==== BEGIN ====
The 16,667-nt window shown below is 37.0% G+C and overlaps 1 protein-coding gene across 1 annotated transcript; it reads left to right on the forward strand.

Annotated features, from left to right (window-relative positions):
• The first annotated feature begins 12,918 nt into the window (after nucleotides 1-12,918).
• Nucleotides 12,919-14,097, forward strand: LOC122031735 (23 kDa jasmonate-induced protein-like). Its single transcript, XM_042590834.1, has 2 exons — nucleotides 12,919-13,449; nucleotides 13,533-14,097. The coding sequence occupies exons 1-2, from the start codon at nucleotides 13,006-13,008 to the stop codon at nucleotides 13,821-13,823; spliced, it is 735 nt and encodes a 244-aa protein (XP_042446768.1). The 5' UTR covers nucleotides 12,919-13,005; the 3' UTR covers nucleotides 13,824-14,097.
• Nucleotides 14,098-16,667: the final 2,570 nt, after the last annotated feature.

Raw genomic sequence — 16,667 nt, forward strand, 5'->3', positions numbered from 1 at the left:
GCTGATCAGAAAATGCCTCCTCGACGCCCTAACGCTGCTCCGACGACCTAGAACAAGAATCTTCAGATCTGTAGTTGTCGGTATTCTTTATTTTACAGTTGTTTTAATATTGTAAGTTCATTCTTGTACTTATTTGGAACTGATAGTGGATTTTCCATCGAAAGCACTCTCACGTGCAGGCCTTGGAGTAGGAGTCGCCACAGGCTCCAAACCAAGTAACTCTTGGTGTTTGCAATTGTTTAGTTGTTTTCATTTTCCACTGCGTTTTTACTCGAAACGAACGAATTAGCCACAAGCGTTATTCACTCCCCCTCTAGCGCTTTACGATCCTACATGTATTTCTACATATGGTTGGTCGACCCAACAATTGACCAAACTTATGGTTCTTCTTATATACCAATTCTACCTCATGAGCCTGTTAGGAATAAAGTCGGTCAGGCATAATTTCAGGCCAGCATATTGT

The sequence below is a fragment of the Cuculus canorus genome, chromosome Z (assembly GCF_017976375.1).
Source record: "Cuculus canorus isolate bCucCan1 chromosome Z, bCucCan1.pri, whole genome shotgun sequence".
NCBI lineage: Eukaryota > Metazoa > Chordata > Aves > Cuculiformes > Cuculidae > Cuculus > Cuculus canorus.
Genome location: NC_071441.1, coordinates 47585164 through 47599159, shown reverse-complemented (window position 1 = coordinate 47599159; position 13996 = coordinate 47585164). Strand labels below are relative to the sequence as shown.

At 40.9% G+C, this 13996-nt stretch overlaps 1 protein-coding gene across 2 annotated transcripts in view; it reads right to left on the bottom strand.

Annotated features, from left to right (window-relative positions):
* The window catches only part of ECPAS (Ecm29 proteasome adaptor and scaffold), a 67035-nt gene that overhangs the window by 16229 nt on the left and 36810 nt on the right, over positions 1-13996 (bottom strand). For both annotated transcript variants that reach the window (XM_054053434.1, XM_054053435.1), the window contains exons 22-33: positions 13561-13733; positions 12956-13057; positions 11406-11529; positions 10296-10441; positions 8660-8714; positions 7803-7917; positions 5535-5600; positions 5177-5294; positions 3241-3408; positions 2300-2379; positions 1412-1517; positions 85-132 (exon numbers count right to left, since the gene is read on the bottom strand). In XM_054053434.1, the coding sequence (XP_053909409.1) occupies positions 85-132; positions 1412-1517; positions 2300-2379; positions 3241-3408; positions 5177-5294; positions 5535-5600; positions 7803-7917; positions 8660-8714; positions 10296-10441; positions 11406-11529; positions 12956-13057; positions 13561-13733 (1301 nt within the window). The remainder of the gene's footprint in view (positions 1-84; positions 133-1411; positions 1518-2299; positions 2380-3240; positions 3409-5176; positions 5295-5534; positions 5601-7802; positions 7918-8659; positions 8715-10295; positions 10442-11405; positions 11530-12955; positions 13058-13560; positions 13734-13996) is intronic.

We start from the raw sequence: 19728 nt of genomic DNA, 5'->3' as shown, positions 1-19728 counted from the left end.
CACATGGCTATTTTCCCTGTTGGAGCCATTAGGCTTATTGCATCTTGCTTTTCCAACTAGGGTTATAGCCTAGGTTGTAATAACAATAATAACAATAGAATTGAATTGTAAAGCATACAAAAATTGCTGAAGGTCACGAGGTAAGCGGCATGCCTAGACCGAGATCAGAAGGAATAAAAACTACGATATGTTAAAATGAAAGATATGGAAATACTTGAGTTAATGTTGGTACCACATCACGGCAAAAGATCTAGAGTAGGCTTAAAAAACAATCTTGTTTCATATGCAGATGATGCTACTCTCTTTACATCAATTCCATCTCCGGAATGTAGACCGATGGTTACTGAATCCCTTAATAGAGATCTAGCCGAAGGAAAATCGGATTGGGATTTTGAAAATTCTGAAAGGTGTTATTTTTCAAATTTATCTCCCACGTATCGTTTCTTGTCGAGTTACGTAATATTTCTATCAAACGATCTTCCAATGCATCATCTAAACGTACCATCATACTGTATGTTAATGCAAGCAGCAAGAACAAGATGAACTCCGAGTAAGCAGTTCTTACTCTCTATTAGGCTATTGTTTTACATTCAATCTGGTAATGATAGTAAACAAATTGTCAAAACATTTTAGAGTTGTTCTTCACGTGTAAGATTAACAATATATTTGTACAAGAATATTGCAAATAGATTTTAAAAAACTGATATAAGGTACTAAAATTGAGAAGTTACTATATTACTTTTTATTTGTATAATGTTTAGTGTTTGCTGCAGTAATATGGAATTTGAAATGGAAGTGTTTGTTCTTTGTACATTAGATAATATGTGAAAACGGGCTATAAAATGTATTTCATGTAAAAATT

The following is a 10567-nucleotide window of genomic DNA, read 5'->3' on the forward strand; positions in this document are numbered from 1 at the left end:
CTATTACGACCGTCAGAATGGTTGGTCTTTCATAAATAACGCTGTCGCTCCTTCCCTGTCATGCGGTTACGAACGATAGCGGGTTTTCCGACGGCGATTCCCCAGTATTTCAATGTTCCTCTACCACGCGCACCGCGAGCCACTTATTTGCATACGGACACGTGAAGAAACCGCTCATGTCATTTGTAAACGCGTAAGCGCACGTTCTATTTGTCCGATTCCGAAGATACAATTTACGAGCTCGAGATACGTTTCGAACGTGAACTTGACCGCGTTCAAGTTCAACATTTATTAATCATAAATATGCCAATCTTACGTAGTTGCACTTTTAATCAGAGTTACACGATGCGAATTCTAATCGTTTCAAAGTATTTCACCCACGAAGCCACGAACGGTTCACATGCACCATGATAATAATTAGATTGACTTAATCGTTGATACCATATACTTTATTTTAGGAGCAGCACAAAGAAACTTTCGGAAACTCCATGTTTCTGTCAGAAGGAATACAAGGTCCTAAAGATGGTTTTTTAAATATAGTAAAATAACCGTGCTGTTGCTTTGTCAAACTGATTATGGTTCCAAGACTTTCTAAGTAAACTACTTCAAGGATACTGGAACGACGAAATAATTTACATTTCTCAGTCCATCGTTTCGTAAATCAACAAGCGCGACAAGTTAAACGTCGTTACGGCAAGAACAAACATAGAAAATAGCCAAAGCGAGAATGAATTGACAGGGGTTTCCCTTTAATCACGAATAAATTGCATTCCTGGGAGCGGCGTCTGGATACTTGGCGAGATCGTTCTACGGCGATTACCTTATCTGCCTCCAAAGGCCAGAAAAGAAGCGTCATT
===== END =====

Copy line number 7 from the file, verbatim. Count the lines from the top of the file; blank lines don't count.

GCTGATCAGAAAATGCCTCCTCGACGCCCTAACGCTGCTCCGACGACCTAGAACAAGAATCTTCAGATCTGTAGTTGTCGGTATTCTTTATTTTACAGTTGTTTTAATATTGTAAGTTCATTCTTGTACTTATTTGGAACTGATAGTGGATTTTCCATCGAAAGCACTCTCACGTGCAGGCCTTGGAGTAGGAGTCGCCACAGGCTCCAAACCAAGTAACTCTTGGTGTTTGCAATTGTTTAGTTGTTTTCATTTTCCACTGCGTTTTTACTCGAAACGAACGAATTAGCCACAAGCGTTATTCACTCCCCCTCTAGCGCTTTACGATCCTACATGTATTTCTACATATGGTTGGTCGACCCAACAATTGACCAAACTTATGGTTCTTCTTATATACCAATTCTACCTCATGAGCCTGTTAGGAATAAAGTCGGTCAGGCATAATTTCAGGCCAGCATATTGT